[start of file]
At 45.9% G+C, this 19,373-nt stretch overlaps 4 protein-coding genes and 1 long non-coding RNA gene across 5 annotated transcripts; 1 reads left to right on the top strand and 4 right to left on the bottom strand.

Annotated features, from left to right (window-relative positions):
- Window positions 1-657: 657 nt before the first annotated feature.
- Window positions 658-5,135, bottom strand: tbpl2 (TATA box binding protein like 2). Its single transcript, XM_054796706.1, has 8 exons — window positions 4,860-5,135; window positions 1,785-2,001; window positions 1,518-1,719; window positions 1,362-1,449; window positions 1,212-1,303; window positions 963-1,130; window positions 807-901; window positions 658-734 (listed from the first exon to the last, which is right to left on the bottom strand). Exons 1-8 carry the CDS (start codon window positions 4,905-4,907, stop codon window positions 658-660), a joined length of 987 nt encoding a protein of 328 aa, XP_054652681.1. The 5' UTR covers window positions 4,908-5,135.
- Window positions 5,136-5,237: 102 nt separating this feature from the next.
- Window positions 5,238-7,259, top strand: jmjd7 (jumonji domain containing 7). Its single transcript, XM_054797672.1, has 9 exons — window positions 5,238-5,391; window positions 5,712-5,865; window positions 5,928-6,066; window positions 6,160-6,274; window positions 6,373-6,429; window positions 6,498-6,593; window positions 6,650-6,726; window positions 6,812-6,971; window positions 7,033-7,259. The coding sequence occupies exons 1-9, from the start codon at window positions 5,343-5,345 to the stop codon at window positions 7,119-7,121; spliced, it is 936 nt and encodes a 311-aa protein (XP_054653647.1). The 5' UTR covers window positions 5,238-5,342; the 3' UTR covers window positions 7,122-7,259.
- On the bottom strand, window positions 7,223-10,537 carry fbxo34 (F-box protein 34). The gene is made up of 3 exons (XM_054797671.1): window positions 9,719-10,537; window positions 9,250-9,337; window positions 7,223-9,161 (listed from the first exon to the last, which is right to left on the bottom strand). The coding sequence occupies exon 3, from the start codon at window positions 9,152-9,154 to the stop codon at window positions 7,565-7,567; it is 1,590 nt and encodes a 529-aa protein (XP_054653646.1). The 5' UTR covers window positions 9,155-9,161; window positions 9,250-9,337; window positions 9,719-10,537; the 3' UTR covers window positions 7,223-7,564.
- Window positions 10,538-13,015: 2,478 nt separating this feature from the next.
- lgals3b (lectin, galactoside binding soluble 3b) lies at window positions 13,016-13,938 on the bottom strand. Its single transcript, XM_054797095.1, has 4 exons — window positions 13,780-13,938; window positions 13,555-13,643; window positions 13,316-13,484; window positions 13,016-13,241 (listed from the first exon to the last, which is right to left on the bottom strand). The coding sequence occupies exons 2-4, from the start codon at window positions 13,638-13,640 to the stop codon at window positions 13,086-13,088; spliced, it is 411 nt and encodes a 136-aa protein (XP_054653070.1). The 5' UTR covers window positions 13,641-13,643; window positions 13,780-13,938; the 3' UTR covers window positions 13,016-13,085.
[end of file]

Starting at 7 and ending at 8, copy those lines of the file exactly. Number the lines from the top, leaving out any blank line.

- On the bottom strand, window positions 7,223-10,537 carry fbxo34 (F-box protein 34). The gene is made up of 3 exons (XM_054797671.1): window positions 9,719-10,537; window positions 9,250-9,337; window positions 7,223-9,161 (listed from the first exon to the last, which is right to left on the bottom strand). The coding sequence occupies exon 3, from the start codon at window positions 9,152-9,154 to the stop codon at window positions 7,565-7,567; it is 1,590 nt and encodes a 529-aa protein (XP_054653646.1). The 5' UTR covers window positions 9,155-9,161; window positions 9,250-9,337; window positions 9,719-10,537; the 3' UTR covers window positions 7,223-7,564.
- Window positions 10,538-13,015: 2,478 nt separating this feature from the next.